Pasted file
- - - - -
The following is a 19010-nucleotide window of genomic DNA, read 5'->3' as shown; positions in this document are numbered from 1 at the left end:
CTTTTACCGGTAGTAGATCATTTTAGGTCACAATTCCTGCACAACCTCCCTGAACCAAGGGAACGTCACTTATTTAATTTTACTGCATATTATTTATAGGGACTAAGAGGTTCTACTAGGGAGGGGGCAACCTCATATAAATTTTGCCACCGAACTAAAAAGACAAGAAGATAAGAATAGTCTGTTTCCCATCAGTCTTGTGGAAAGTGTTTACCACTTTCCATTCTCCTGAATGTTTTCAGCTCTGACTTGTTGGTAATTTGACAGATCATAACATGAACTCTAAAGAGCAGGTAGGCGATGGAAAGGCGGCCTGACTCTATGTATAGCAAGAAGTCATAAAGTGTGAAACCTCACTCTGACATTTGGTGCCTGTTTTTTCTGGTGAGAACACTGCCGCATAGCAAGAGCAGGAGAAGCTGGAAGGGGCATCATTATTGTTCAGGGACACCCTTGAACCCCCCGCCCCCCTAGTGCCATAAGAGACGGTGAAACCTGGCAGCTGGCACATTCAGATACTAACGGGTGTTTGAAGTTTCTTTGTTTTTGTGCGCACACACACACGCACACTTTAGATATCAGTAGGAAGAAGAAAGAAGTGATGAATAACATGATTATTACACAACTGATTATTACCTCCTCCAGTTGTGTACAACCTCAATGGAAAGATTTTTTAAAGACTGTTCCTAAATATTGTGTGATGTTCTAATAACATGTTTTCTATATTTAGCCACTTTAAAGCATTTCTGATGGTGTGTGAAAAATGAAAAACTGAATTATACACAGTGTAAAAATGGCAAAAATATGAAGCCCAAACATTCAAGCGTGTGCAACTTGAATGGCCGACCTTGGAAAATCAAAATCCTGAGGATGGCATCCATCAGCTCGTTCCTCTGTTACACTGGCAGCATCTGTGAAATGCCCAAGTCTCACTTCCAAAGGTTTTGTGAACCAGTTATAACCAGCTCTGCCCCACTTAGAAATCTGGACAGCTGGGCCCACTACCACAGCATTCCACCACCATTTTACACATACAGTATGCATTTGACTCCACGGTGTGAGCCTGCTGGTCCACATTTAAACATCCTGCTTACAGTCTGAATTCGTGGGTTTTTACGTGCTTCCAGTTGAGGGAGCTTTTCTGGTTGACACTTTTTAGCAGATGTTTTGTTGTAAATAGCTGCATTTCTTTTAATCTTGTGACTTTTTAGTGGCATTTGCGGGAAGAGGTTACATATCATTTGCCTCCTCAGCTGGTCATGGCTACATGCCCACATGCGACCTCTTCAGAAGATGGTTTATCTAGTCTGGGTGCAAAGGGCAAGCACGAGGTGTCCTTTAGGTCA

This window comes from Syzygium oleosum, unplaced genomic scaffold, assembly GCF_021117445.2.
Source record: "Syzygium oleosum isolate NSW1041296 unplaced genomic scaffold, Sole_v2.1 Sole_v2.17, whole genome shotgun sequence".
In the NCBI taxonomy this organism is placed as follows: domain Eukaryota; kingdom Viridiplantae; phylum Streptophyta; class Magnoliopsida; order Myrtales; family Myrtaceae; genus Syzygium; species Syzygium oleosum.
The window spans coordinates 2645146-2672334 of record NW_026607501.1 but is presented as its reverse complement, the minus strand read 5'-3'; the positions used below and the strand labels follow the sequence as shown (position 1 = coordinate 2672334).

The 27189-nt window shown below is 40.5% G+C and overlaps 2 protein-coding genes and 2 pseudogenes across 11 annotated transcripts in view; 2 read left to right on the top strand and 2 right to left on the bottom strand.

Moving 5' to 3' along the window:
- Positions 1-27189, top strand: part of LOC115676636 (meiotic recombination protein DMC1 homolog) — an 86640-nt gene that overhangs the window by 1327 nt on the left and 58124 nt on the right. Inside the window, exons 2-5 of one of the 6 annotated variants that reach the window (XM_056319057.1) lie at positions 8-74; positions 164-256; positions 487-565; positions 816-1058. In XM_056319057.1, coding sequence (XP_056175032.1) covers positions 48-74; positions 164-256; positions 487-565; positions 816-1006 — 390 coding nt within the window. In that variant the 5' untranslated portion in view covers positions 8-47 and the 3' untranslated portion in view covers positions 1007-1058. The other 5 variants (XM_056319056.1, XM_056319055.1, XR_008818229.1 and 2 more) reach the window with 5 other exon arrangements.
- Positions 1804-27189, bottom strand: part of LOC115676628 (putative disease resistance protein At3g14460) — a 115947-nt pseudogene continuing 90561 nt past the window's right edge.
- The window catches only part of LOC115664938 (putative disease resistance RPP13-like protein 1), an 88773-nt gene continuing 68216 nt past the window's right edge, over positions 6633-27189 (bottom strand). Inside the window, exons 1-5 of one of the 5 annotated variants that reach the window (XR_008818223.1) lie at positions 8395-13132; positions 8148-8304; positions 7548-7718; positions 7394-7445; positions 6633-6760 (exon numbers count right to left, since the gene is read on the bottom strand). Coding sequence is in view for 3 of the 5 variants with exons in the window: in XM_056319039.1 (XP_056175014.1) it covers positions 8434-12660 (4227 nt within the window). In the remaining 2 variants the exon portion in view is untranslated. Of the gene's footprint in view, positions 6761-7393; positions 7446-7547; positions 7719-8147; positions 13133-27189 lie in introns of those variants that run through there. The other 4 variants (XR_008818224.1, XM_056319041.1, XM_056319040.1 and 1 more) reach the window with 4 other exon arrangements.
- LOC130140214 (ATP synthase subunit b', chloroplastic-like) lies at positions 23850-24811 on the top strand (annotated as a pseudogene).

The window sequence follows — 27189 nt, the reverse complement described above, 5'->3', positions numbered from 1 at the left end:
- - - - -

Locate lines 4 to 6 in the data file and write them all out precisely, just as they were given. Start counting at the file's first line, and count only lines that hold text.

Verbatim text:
Source record: "Syzygium oleosum isolate NSW1041296 unplaced genomic scaffold, Sole_v2.1 Sole_v2.17, whole genome shotgun sequence".
In the NCBI taxonomy this organism is placed as follows: domain Eukaryota; kingdom Viridiplantae; phylum Streptophyta; class Magnoliopsida; order Myrtales; family Myrtaceae; genus Syzygium; species Syzygium oleosum.
The window spans coordinates 2645146-2672334 of record NW_026607501.1 but is presented as its reverse complement, the minus strand read 5'-3'; the positions used below and the strand labels follow the sequence as shown (position 1 = coordinate 2672334).